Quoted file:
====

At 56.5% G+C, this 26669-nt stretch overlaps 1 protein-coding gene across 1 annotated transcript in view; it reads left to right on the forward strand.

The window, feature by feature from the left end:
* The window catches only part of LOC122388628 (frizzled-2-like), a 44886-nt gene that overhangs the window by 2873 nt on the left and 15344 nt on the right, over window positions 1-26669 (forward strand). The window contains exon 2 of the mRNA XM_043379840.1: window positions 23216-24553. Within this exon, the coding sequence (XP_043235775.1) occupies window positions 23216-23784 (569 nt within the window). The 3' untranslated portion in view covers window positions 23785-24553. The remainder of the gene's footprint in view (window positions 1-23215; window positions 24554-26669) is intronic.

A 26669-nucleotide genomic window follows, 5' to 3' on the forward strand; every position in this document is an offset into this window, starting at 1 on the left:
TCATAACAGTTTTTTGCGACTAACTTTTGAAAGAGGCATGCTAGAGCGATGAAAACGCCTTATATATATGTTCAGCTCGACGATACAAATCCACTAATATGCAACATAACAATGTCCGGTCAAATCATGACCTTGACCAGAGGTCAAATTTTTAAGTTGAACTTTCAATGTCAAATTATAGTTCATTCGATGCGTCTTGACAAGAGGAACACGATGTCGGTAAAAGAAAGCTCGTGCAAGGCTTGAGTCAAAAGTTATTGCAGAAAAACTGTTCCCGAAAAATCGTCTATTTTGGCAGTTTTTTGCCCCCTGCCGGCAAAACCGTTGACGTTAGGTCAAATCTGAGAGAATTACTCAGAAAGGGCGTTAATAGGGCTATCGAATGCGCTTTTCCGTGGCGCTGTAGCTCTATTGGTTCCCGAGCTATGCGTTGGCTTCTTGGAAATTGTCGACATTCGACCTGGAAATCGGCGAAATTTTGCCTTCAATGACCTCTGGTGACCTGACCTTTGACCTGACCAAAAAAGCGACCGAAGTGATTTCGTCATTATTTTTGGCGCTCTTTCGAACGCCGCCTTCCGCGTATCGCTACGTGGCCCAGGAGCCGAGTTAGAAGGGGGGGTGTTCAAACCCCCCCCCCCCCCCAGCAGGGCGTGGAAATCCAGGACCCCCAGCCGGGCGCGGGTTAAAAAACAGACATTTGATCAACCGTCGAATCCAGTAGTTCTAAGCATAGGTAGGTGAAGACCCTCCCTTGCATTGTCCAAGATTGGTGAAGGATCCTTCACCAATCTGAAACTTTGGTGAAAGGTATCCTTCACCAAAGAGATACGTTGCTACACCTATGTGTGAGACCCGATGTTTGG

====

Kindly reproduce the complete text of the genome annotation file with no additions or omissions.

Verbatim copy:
At 56.5% G+C, this 26669-nt stretch overlaps 1 protein-coding gene across 1 annotated transcript in view; it reads left to right on the forward strand.

The window, feature by feature from the left end:
* The window catches only part of LOC122388628 (frizzled-2-like), a 44886-nt gene that overhangs the window by 2873 nt on the left and 15344 nt on the right, over window positions 1-26669 (forward strand). The window contains exon 2 of the mRNA XM_043379840.1: window positions 23216-24553. Within this exon, the coding sequence (XP_043235775.1) occupies window positions 23216-23784 (569 nt within the window). The 3' untranslated portion in view covers window positions 23785-24553. The remainder of the gene's footprint in view (window positions 1-23215; window positions 24554-26669) is intronic.

A 26669-nucleotide genomic window follows, 5' to 3' on the forward strand; every position in this document is an offset into this window, starting at 1 on the left:
TCATAACAGTTTTTTGCGACTAACTTTTGAAAGAGGCATGCTAGAGCGATGAAAACGCCTTATATATATGTTCAGCTCGACGATACAAATCCACTAATATGCAACATAACAATGTCCGGTCAAATCATGACCTTGACCAGAGGTCAAATTTTTAAGTTGAACTTTCAATGTCAAATTATAGTTCATTCGATGCGTCTTGACAAGAGGAACACGATGTCGGTAAAAGAAAGCTCGTGCAAGGCTTGAGTCAAAAGTTATTGCAGAAAAACTGTTCCCGAAAAATCGTCTATTTTGGCAGTTTTTTGCCCCCTGCCGGCAAAACCGTTGACGTTAGGTCAAATCTGAGAGAATTACTCAGAAAGGGCGTTAATAGGGCTATCGAATGCGCTTTTCCGTGGCGCTGTAGCTCTATTGGTTCCCGAGCTATGCGTTGGCTTCTTGGAAATTGTCGACATTCGACCTGGAAATCGGCGAAATTTTGCCTTCAATGACCTCTGGTGACCTGACCTTTGACCTGACCAAAAAAGCGACCGAAGTGATTTCGTCATTATTTTTGGCGCTCTTTCGAACGCCGCCTTCCGCGTATCGCTACGTGGCCCAGGAGCCGAGTTAGAAGGGGGGGTGTTCAAACCCCCCCCCCCCCCCAGCAGGGCGTGGAAATCCAGGACCCCCAGCCGGGCGCGGGTTAAAAAACAGACATTTGATCAACCGTCGAATCCAGTAGTTCTAAGCATAGGTAGGTGAAGACCCTCCCTTGCATTGTCCAAGATTGGTGAAGGATCCTTCACCAATCTGAAACTTTGGTGAAAGGTATCCTTCACCAAAGAGATACGTTGCTACACCTATGTGTGAGACCCGATGTTTGG